In context: To end broadband-bill shock for customers, the FCC proposed new rules that would require internet service providers (ISPs) to provide detailed, itemized bills and information about data caps and performance. However, the ISPs are opposed to the idea of transparency and are throwing an almighty tantrum to nip the new regulation in the bud.

As reported by Ars Technica, Internet service providers across the U.S. have lodged a complaint against the FCC, urging the agency to scrap its proposed rule that would require them to list out all their monthly fees individually. ISPs across various segments of the industry, including wired and wireless operators, have banded together to urge the FCC to ditch its new rule before it takes effect.

The ISP lobby groups originally petitioned the FCC earlier this year to drop the transparency clause, and have now nudged the agency again in a similar filing this month.

In their filing, the industry lobby groups claimed that listing all the fees separately would "add unnecessary complexity and burdens" for both consumers and service providers, and the FCC should instead ensure that the ISPs simply mention in the passing that there could be additional fees and charges beyond what's advertised publicly.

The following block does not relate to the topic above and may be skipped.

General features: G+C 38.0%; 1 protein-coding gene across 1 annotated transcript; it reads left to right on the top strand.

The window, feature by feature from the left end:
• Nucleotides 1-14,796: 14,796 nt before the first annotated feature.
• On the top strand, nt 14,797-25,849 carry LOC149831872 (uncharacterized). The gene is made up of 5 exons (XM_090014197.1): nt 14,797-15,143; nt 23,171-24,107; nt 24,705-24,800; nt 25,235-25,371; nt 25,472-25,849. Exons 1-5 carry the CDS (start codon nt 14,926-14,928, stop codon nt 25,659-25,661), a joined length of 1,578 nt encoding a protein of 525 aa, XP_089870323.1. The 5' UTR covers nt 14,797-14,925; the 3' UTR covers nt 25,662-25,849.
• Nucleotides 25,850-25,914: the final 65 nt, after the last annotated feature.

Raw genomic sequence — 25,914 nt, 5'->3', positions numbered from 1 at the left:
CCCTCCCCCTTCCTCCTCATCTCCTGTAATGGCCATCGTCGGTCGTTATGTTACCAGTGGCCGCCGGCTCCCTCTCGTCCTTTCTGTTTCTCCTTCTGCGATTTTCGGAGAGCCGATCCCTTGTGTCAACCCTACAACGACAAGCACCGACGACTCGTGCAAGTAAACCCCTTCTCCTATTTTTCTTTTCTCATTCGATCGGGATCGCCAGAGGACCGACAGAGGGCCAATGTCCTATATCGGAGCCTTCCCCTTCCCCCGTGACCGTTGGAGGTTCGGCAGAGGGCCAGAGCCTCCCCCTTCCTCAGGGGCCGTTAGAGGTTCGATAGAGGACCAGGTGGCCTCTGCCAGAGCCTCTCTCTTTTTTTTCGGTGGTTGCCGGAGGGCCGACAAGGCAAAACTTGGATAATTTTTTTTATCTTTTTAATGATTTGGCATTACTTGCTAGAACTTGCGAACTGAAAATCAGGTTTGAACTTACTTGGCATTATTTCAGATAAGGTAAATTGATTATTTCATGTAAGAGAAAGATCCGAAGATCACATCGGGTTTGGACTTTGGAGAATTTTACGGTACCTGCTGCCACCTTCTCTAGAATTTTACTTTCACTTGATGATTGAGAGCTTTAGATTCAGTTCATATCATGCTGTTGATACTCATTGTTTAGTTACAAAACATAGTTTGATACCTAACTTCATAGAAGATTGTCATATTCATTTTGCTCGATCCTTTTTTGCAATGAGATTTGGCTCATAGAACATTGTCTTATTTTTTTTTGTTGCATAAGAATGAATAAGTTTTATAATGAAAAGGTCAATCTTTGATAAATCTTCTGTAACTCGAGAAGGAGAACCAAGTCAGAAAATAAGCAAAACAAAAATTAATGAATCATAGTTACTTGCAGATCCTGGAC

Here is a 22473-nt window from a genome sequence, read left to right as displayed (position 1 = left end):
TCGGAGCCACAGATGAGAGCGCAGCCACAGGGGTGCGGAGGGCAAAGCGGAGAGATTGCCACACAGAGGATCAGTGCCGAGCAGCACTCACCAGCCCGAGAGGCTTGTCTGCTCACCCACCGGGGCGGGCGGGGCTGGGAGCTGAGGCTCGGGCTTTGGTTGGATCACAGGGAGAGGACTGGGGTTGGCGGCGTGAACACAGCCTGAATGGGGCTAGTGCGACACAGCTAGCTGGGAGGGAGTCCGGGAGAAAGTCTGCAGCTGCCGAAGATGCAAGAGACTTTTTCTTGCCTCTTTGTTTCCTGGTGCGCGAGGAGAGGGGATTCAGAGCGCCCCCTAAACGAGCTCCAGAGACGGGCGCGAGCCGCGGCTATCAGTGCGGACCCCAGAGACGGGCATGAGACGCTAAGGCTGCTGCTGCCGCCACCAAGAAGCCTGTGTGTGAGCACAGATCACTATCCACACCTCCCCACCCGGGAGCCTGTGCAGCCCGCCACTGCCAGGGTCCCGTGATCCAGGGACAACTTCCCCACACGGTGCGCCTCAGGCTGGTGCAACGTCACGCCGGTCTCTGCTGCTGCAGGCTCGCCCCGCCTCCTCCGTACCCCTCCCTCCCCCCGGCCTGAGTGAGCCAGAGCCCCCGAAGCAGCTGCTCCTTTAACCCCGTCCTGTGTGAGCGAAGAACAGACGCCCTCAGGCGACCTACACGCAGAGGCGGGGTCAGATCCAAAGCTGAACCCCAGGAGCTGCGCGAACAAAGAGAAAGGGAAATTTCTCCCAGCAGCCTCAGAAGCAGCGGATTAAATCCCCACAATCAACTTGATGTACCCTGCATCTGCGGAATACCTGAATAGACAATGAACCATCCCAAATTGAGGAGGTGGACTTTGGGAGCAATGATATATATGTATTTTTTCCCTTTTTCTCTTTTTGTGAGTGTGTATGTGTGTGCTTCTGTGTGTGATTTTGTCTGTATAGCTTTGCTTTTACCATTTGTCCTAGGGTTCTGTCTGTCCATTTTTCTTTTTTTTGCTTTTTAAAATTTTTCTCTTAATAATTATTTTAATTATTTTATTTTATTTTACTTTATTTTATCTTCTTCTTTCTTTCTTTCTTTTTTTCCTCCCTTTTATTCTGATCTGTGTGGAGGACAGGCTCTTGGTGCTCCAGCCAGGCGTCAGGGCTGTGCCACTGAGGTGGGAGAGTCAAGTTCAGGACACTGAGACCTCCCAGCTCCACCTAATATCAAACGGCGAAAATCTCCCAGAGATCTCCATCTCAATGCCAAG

This month's appeal was filed by an industry group called NCTA-The Internet & Television Association, which counts the biggest cable companies in the country, including Comcast, Charter (Spectrum), and Cox, among its members. Along with NCTA, a number of other industry groups have also expressed their opposition to the proposed new rules to the FCC in a recent meeting with the agency's officials.

The industry lobby groups that took part in the meeting include NTCA-The Rural Broadband Association and ACA Connects-America's Communications Association, as well as CTIA and USTelecom, which represents wireless operators like AT&T, Verizon, Lumen (formerly CenturyLink), Frontier, and Windstream, among others.

The latest effort by the ISPs to scuttle the FCC's attempts to bring transparency into broadband billing comes a couple of month after Comcast wrote a letter to the FCC, expressing its reservations about the new rules, and arguing that implementing the proposed labels will impose "significant administrative burdens" on the company and add "unnecessary complexity" to its operations. It also claimed that contrary to the FCC's beliefs, the existing rules actually benefit consumers by helping ISPs streamline the labeling process.